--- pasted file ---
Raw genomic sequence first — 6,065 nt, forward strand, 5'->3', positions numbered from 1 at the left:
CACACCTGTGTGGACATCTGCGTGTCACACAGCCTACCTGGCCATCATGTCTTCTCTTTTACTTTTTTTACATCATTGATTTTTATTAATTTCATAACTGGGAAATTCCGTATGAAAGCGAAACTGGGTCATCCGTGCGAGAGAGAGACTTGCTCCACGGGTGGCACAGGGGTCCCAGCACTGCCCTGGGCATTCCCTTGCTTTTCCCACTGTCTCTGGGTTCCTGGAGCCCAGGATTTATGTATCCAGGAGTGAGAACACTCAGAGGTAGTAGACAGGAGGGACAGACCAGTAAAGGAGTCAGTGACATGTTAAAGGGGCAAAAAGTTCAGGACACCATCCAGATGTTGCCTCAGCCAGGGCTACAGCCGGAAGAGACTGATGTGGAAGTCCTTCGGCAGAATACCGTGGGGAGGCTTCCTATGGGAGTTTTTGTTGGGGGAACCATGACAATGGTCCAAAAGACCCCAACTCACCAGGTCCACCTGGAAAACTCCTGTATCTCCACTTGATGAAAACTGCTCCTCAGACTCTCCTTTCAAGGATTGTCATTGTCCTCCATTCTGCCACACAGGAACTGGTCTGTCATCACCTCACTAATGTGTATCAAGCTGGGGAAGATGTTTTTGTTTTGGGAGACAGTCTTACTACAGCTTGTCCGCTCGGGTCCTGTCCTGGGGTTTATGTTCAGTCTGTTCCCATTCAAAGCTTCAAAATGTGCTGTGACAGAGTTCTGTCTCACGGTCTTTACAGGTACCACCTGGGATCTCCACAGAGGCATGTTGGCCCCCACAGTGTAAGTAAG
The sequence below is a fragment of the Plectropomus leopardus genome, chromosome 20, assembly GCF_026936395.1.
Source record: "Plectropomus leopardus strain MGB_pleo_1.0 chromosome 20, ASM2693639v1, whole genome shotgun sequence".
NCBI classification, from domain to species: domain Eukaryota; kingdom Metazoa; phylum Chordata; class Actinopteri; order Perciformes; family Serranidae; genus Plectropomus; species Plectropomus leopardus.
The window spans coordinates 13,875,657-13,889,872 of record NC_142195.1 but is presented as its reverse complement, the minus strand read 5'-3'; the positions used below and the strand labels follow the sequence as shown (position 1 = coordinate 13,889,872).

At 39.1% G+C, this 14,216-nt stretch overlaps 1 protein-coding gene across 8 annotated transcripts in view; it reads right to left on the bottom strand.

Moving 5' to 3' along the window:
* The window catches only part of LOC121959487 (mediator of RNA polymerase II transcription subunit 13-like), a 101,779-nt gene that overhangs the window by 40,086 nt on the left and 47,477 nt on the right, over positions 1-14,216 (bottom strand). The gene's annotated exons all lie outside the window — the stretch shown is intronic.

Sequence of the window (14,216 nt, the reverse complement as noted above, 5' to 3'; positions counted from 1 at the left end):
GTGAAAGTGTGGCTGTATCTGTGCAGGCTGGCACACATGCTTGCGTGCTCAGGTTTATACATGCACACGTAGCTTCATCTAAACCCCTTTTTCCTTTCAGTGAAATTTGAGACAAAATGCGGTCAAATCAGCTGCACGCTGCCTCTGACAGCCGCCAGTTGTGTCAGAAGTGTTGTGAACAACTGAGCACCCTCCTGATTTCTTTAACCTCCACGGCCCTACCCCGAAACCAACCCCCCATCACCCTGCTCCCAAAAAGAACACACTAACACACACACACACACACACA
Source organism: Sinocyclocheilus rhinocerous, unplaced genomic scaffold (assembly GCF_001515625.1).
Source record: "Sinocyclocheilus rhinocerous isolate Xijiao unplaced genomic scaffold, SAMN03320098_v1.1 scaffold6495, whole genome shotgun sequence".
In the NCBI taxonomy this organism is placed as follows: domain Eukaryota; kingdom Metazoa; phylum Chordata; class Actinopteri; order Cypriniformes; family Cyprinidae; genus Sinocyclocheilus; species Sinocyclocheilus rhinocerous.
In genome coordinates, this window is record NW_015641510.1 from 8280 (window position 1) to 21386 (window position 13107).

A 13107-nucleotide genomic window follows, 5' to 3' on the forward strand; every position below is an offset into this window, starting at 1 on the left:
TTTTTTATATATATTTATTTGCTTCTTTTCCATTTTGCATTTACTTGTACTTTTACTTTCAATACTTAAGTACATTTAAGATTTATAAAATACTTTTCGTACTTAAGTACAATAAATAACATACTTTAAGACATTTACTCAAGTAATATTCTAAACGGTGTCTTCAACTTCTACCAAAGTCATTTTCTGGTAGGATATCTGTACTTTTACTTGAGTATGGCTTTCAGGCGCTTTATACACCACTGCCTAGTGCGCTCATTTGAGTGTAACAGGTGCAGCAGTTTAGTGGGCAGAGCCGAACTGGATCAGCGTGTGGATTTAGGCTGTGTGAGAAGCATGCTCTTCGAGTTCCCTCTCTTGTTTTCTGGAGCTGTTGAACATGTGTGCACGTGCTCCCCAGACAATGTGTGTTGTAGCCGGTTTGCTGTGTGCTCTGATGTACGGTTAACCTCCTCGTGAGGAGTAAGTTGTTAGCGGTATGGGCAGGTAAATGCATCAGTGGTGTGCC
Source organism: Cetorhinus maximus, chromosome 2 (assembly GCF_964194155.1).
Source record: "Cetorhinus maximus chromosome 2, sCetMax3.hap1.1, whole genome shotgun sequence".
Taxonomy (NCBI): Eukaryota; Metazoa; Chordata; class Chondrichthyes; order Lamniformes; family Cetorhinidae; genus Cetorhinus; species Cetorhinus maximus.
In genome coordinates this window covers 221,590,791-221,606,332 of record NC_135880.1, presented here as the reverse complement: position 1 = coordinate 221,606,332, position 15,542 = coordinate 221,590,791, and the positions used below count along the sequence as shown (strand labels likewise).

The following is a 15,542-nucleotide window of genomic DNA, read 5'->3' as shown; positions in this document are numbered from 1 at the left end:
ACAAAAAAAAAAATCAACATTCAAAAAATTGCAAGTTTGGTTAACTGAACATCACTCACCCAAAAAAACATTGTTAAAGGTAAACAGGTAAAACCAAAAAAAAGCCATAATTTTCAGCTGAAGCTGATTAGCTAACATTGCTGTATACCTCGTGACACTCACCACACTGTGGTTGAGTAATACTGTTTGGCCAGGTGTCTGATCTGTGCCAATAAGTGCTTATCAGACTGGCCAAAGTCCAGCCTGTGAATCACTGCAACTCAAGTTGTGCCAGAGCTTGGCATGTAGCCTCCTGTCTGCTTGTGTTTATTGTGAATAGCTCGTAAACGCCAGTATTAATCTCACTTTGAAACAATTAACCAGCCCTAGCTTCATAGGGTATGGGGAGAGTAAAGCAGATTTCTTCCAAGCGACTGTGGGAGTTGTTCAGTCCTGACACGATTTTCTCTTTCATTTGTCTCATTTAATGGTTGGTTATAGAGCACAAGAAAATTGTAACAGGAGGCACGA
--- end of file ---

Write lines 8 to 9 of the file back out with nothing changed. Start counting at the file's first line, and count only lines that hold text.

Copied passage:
Moving 5' to 3' along the window:
* The window catches only part of LOC121959487 (mediator of RNA polymerase II transcription subunit 13-like), a 101,779-nt gene that overhangs the window by 40,086 nt on the left and 47,477 nt on the right, over positions 1-14,216 (bottom strand). The gene's annotated exons all lie outside the window — the stretch shown is intronic.